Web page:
25. Tarangini Sriraman, TISS, Mumbai

26. Hasina Khan, Bebaak Collective, Mumbai

27. Dr Veena Poonacha, SNDT University

28. Dr Mary John, Centre for Women’s Development Studies, Delhi

29. Runu Chakraborty, feminist activist, Delhi 

30. Gabriele Dietich, NAPM and Pennurimai Iyakkam, Madurai

31. Radhika Khajuria

32. Adv Indira Jaisinh, former Additional Advocate-General of India, Delhi

33. Vandana Mahajan, feminist activist, Bangalore

34. Adv Lara Jesani, Mumbai

35. Lena Ganesh, feminist activist

36. SAHELI, Delhi 

37. Vani Subramaniam, film-maker, Delhi  

38. Dr Sadhna Arya, Saheli, Delhi 

39. Anuradha Banerji, Saheli, Delhi

40. Anjali Joshi, Saheli, Delhi

41. Shraddha Chickerur, PhD candidate, University of Hyderabad

42. Vimochana, Bangalore

43. Lakshmi Krishnamurthy, Alarippu, Bangalore

44. Chayanika Shah, Queer feminist activist, Mumbai

45. LABIA, Mumbai

46. Anuradha Pati, development expert and entrepreneur, Bangalore

47. Sujata Gothoskar, labour rights activist, Mumbai

48. Soma KP, researcher and land rights activist, Delhi

49. Ashima Roy Choudhury, Saheli, Delhi

50. Amrita Shodhan, independent researcher, Hong Kong

51. Dr Mira Shiva, Jan Swasthya Andolan, Delhi

52. Richa Aushidhaya, Jan Chetna Sangathan, Rajasthan

53. Meena Seshu, SANGRAM, Maharashtra

54. Dr N Indira, Independent researcher, Hyderabad

55. Malini Ghose, feminist activist, Delhi 

56. Seema Kulkarni, MAKAAM

57. Arshie Qureshi, Kashmir Women’s Collective

58. Niti Saxena, AALI

59. Natha Wahlang, Thma u Rangli-Juki, Shillong

60. Prof Archana Prasad, JNU

61. Soni Sori

62. Bela Bhatia, Advocate and Social Scientist

63. Rajeev Dhavan, Senior Advocate, Supreme Court of India

64. Kalyani Menon Sen

65. Shalini Gera, Advocate, Bilaspur High Court

66. Nisha Biswas

67. Freny Manecksha, Journalist

68. Pyoli Swatija, Advocate, Supreme Court of India

69. Radhika Chitkara, Independent Legal Researcher

70. Shreya Sangai

71. Madhur Bharatiya, Advocate, Quill Foundation

72. Guneer Kaur, Advocate, Delhi

73. Meera Sanghamitra

74. Anupama Potluri

75. Baljeet Kaur, Quill Foundation

76. Aritra Bhattacharya, Independent Journalist

77. Isha Khandelwal, Advocate, Jagdalpur Legal Aid Group

78. Kritika, Government Law College Mumbai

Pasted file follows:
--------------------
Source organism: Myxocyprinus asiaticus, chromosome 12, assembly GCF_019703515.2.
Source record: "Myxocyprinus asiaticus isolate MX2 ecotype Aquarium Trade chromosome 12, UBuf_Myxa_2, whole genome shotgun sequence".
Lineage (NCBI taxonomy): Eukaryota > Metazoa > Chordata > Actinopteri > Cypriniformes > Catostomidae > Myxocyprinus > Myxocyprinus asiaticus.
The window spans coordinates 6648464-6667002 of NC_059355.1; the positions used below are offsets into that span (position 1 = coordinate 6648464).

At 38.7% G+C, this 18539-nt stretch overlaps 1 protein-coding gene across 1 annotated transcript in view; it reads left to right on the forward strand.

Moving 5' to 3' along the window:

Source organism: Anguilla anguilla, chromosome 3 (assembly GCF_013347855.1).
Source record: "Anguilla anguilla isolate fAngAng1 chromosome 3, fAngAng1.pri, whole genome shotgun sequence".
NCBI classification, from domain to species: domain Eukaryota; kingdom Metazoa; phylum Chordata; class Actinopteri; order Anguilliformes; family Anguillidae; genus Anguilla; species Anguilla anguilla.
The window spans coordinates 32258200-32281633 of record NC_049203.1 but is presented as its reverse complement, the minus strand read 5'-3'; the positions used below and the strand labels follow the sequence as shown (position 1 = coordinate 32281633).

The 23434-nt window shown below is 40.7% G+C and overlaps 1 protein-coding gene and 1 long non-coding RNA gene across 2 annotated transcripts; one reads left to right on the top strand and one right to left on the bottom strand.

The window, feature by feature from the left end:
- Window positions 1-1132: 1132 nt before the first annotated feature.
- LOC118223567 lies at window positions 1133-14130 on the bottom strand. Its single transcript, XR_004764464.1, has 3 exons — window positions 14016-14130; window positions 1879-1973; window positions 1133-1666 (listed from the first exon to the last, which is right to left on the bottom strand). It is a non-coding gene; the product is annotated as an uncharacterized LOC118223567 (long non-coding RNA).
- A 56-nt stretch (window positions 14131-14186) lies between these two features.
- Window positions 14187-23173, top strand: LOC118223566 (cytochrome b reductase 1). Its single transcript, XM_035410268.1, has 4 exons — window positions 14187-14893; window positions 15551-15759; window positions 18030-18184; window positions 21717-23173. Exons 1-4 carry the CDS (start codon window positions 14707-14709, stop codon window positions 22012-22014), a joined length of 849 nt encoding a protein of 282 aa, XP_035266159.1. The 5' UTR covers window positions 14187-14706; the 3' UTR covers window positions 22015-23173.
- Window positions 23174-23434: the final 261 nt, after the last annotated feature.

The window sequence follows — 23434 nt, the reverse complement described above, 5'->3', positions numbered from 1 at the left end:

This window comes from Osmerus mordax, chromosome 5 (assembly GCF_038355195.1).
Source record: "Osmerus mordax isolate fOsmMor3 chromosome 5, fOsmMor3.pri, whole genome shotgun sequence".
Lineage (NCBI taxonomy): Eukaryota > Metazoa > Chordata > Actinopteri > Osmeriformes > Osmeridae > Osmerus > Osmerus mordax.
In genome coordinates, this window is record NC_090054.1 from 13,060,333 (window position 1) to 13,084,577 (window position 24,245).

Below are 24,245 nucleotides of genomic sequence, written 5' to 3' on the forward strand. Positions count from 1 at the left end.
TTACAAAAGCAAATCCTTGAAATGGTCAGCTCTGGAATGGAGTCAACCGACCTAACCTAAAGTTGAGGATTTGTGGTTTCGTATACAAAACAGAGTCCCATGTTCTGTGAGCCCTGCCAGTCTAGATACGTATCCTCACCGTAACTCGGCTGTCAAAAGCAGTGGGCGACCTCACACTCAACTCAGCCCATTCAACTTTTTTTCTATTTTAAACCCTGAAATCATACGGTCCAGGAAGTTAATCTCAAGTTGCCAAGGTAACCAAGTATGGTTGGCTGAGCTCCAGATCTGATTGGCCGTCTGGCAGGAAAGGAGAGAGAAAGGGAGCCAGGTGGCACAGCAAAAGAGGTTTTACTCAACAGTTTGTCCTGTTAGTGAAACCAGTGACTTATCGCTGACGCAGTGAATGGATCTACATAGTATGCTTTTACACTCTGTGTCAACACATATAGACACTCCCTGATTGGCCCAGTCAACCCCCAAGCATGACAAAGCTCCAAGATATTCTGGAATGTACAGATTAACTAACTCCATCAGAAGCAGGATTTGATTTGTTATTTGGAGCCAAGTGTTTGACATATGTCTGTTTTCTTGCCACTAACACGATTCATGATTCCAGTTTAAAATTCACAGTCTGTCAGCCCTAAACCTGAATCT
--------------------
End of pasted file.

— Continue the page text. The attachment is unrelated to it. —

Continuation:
79. Nikita Sonavane

80. Arundathi  Vishwanath, Bangalore

81. Karuna D.W., Chennai

82. Sarah Jacobson

83. Padmaja Shaw

84. Dunu Roy

85. Puja, Independent Legal Researcher, Patna

86. Shobha R., Human Rights Activist

87. Atindriyo Chakrabarty, Legal Researcher, Kolkata

88. Nikita Agarwal, Advocate, Bilaspur High Court

89. Rosamma Thomas, Pune

90. Shailza Sharma, Lawyer

91. Shrimoyee Nandini Ghosh, Lawyer

92. Uma Chakravarti

93. Kiran Shaheen

94. Sharanya Nayak

95. Kavita Krishnan

96. Kamayani Bali Mahabal

97. Vidhya A.

98. Shivani Taneja

99. Jenny Sulfath

100. Shikha Pandey, Advocate

101. Chandni Chawla

102. Manshi Asher, Himachal Pradesh

103. Karthik Bittu Kondaiah

104. Sohini Shoaib

105. Tanmay Nivedita

106. Kalyani

107. Felix Padel

108. Kavya Chowdhry

109. Arundhati Dhuru

110. Nandini Rao, New Delhi

111. Nandini Sundar

112. Madhushree Basu, Dancer, Chennai

113. Alok Laddha, Chennai Mathematical Institute

114. Shabnam Hashmi, Social Activist, Anhad

115. Arjun Sheoran, Advocate, National Secretary, PUCL

116. Bhamati S. Filmmaker

117. Deepika, Jan Swasthya Abhiyan, Chhattisgarh

118. Trishna Senapathy, Cornell University

119. Taru Dalmia, New Delhi, musician

120. Manisha Sethi, Delhi

121. Oishik Sircar, Legal Academic

122. Uma V. Chandru, Bangalore

123. Manasi Pingle

124. Ajitha, WSS

125. Riddhi Pandey, Student, Graduate Institute, Geneva

126. Suratno Basu

127. Nidhi Joshi

128. Rishika Sahgal

129. Saswati  Ghosh, Kolkata

130. Kalyani Badola

131. Women Against Sexual Violence and State Repression

132. All India Progressive Women’s Association

133. Jan Jaagran Shakti Sangathan, Bihar